The frustrated people of Arizona are taking matters into their own hands. They will do what George Bush refuses to do: protect our southern border. The Minutemen Project is an idea whose time has come!Sounds great doesn't it. The truth is something quite different. According to The Sierra Vista Herald, The Minutemen Project is headed by Jim Gilchrist who is from Aliso Viejo, Calif., about 60 miles north of San Diego. Ok, it doesn't have to be lead by an Arizona resident. Problem is when he was in Arizona last month for an Organizational meeting there were only about 20 people at the meeting. At the time, he was claiming 204 people from 33 states had signed up.
While we're spending billions to keep the enemy in Iraq at bay, enemies in our own country continue to use our own stupidity and suicidal tendencies against us. But real men are saying, "No more!" [La Shawn Barber's Corner]
If it's starting to sound less and less like, "The frustrated people of Arizona…" and more like a publicity stunt put on by outsiders for outsiders. That's because that is what it is.
- In November 2002, Minuteman Project founder Chris Simcox said dozens of people would come out for his much-debated Civil Homeland Defense, the Tombstone-based group that was supposed to patrol the border, gather up illegal entrants, turn them over to the U.S. Border Patrol and show up the federal government for not doing its job.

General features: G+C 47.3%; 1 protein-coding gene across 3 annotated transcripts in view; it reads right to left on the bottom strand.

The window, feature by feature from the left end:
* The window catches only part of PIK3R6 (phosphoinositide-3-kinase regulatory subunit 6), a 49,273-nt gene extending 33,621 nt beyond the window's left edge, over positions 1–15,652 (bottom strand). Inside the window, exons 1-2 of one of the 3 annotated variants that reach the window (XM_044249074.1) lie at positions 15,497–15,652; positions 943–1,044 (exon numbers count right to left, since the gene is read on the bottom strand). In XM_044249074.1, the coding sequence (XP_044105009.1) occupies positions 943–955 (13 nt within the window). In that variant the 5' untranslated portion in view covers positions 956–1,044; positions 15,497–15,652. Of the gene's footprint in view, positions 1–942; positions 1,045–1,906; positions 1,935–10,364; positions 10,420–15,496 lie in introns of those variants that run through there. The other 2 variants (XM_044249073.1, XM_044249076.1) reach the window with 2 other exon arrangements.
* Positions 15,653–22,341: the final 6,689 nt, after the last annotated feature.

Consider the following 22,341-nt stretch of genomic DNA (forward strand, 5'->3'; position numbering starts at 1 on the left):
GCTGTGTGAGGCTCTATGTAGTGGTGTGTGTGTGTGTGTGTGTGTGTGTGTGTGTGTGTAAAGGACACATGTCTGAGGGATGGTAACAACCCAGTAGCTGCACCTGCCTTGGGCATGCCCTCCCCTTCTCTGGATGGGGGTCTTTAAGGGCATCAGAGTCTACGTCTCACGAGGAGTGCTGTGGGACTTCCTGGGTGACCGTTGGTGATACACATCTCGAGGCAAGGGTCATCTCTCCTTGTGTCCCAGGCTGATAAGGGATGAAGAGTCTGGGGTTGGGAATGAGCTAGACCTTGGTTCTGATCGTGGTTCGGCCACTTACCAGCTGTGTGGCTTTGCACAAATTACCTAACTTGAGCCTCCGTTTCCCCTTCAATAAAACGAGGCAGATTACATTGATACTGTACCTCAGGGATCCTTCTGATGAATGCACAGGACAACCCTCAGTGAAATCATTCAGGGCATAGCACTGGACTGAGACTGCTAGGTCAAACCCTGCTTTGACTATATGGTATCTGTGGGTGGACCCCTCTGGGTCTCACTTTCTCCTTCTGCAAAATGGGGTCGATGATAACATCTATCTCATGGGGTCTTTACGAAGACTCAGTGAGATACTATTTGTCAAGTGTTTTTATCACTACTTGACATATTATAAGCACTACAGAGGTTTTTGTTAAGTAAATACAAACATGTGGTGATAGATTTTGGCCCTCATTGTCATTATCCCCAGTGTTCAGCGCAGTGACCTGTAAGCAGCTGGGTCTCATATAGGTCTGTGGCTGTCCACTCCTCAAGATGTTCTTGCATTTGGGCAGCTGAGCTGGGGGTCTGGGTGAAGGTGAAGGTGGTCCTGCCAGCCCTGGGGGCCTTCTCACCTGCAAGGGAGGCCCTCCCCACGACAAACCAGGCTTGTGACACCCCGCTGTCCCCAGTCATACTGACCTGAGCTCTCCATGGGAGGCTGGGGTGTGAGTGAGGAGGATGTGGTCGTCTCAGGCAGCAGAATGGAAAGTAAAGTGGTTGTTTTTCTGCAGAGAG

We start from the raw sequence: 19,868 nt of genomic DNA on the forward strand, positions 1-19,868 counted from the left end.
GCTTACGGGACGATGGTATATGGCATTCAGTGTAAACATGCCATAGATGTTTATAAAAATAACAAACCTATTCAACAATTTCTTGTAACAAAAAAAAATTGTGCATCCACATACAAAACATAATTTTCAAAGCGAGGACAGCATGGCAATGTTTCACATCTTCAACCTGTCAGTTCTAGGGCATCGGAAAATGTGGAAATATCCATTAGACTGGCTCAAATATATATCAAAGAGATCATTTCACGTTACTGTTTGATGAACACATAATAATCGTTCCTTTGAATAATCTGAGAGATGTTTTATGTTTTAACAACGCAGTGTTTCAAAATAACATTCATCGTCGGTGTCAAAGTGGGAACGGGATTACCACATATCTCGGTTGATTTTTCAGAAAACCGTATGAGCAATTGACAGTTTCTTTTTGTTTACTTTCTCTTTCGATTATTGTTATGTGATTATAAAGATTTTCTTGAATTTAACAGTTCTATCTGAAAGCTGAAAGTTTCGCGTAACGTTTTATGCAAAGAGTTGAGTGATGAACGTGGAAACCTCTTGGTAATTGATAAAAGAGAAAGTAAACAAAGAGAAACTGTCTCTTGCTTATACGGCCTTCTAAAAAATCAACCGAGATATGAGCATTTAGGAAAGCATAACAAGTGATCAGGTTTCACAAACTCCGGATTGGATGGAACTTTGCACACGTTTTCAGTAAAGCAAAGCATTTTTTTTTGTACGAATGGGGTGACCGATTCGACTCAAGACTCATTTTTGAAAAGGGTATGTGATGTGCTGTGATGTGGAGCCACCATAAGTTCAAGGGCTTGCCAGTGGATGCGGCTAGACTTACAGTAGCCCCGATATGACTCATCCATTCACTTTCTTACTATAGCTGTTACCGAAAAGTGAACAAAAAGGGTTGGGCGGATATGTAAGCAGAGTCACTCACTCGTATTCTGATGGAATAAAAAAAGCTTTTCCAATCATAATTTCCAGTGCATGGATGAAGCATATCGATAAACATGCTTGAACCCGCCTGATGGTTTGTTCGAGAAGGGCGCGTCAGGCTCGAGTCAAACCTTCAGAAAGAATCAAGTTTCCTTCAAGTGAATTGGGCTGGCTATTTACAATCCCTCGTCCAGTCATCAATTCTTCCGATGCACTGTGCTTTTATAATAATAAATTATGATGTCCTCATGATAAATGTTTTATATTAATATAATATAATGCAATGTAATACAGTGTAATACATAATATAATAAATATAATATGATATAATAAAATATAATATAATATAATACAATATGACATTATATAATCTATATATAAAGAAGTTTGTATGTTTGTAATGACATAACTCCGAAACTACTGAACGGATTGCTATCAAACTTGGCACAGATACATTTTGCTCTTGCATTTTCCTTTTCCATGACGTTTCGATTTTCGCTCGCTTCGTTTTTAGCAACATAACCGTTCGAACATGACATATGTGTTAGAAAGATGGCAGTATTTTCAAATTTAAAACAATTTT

The group has seized about 150 illegal entrants, a far cry from the 4,000 Simcox contends have been apprehended since he started two years ago, according to Miguel Escobar, Mexican consul in Douglas. The consulate responds to every citizen's encounter.
By contrast, Escobar has tracked at least 65 incidents in which citizens stopped entrants since 1999, when groups and individuals such as Cochise rancher Roger Barnett, American Border Patrol and Ranch Rescue began apprehensions in Cochise County.
- The Border Patrol has had three to five instances in which citizens were standing with a captured group of illegal entrants in the past year, said Tucson Sector spokesman Andy Adame. By contrast, the agency receives 300 to 500 anonymous calls from other civilians each month, he said. The agency has adopted a "wait and see" attitude toward the Minuteman Project.
- A handful of people showed up at the first organizational meeting of the Civil Homeland Defense on Dec. 7, 2002. Fifty were expected.
- On Jan. 1, 2003, two volunteers showed up for the first training session. Four reporters were there to greet them. [azfamily.com]